Stepping into the Smith House on a grim and wintry day, one is instantly enveloped in warmth. The warm tones of brick and tidewater cypress walls, and the soft, textured furnishings help to create a cozy atmosphere, but the real effect is felt through radiant heat rising from the pigmented concrete floors.
Underfloor heating was a frequent feature of Frank Lloyd Wright’s Usonian houses. Concerned with elegant and efficient use of space, these modest buildings for middle-income families utilized radiant heating set into the concrete slab flooring. Warm floors prevented heat transfer from bodies to cold buildings and allowed the air to be kept at a cooler temperature than conventional radiator-heated homes.
Frank Lloyd Wright’s ideas about underfloor heating were adapted from the principles of the Korean heating system called ondol, literally ‘warm stone,’ that he encountered during his time in Japan. While working on the Imperial Hotel project, Wright was invited to visit the Tokyo residence of Baron Okura Kihachiro. After dinner in a freezing cold dining room, the party was invited for coffee in the Baron’s heated “Korean Room.” In his 1943 autobiography, Wright described the shift in temperature in rapturous terms:
The climate seemed to have changed. No, it wasn’t the coffee; it was Spring. We were soon warm and happy again – kneeling there on the floor, an indescribable warmth. No heating was visible nor was it felt directly as such. It was really a matter of not heating at all but an affair of climate.Frank Lloyd Wright, 1943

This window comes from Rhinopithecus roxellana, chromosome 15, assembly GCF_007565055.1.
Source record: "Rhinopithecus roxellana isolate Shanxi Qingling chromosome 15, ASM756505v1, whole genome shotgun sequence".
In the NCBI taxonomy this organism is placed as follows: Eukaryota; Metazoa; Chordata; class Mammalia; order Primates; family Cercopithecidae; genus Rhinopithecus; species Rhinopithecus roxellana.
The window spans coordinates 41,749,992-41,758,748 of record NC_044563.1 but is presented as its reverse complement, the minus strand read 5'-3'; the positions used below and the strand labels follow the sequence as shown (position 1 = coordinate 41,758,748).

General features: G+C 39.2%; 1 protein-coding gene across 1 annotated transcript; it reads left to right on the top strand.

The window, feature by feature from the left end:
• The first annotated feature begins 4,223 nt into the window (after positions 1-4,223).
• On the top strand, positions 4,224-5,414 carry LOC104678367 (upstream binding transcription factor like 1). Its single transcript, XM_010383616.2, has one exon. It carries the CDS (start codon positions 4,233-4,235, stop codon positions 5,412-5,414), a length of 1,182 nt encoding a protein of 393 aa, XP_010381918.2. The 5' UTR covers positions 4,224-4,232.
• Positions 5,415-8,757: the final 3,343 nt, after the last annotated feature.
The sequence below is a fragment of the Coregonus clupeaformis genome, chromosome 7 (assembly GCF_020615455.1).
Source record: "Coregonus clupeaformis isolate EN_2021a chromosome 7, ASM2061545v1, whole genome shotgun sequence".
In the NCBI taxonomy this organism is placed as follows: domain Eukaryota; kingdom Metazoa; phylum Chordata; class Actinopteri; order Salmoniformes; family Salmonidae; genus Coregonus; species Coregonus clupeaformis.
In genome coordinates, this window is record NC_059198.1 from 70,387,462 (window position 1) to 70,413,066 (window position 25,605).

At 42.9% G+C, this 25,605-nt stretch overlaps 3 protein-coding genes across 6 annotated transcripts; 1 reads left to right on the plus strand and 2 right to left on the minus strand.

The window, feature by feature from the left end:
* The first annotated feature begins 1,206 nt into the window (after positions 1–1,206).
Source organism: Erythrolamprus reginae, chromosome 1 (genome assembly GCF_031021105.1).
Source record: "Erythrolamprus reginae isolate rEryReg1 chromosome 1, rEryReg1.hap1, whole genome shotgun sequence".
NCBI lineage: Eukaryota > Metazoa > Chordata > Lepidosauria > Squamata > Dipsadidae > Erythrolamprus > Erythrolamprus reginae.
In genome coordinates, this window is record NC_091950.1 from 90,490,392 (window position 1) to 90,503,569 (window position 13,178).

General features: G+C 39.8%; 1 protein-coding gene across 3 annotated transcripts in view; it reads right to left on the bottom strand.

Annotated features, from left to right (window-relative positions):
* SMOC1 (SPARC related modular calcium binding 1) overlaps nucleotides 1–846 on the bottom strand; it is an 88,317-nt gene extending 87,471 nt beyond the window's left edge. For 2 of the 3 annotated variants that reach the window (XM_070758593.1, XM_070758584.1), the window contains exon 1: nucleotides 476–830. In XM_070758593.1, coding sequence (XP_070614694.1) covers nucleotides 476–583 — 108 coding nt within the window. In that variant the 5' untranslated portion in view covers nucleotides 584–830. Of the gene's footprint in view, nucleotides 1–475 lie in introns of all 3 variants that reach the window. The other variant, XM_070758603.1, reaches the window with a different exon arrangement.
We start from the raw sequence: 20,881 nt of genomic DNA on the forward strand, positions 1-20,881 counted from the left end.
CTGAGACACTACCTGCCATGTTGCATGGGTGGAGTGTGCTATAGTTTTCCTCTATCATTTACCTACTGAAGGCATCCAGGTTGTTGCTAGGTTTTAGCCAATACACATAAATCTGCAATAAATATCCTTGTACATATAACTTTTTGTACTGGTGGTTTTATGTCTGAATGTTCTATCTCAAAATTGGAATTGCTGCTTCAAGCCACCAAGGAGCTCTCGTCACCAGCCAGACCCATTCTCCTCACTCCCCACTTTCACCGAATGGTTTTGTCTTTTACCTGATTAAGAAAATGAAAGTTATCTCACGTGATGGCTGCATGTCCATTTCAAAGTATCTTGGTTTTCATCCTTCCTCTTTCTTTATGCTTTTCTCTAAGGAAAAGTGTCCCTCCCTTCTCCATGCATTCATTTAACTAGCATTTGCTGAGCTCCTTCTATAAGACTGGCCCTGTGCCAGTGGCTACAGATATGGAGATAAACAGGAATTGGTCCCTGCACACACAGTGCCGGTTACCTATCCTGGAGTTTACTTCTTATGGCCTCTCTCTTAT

Wright was instantly taken with this “indescribable warmth” and immediately specified electric heating in the Imperial Hotel bathrooms. On returning to the United States, he continued to explore the use of heating systems in both residential and commercial projects.
His first private home to incorporate underfloor heating was the Herbert Jacobs House, in Madison, Wisconsin, completed in 1937. The Jacobs House would become a model for Wright’s Usonian houses and an inspiration to architects and homeowners worldwide. By the time that Melvyn and Sara Smith began construction of Smith House in 1949, developers like William Levitt were popularizing the use of radiant heating in tract housing developments across the United States.
The Smiths employed engineer Clarence Toonder to help implement the heating plan designed by Frank Lloyd Wright’s office. Blueprints show the copper tubing as it snakes through the L-shaped floor plan of Smith House, ensuring that every room would be warm and comfortable.Continue reading